Massachusetts has been at the forefront of the healthcare debate since it introduced a universal coverage system. But earlier this week, the state legislature may have done something even more unheard of in modern America — it enacted a law that caps the price of health costs.
The Nobel Prize for medicine was awarded to Robert Edwards yesterday, who developed in vitro fertilization in the 1970. Controversial from its introduction, the practice was initially condemned by the Catholic Church. Today, while many of the original ethical issues have abated, new ones have arisen over questions about the in vitro industry's lack of regulation and the continuing debate surrounding stem cell research.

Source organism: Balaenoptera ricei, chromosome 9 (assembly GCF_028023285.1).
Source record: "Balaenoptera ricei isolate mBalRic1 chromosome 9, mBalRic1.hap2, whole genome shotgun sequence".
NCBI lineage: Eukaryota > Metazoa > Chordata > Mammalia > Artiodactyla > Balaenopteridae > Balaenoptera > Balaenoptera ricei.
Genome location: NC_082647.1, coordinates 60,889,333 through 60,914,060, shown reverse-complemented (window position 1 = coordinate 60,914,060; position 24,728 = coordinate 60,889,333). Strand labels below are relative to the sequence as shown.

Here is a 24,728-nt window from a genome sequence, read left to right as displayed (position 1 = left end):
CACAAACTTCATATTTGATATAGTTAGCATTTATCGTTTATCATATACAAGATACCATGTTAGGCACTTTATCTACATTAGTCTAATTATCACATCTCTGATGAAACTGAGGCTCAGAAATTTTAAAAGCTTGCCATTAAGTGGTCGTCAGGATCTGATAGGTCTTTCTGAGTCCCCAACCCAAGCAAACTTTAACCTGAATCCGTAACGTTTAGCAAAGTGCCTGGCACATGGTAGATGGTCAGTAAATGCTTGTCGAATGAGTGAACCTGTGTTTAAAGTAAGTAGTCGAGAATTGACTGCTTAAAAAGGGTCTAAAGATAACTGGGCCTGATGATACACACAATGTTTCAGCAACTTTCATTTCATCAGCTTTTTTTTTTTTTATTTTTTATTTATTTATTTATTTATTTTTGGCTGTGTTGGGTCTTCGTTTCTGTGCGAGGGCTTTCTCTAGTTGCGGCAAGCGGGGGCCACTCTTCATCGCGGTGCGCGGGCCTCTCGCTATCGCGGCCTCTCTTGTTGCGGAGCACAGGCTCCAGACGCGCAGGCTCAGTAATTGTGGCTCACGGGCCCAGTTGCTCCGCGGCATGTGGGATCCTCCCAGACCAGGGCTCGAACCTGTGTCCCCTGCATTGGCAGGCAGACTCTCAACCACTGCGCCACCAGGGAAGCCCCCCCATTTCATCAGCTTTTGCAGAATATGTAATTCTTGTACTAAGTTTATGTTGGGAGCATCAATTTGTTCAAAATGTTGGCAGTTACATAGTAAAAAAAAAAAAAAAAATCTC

Glenn Cohen, co-director of the Petrie-Flom Center, and assistant professof or law at Harvard University, believes the number one controversy today is the safety methods surrounding the practice.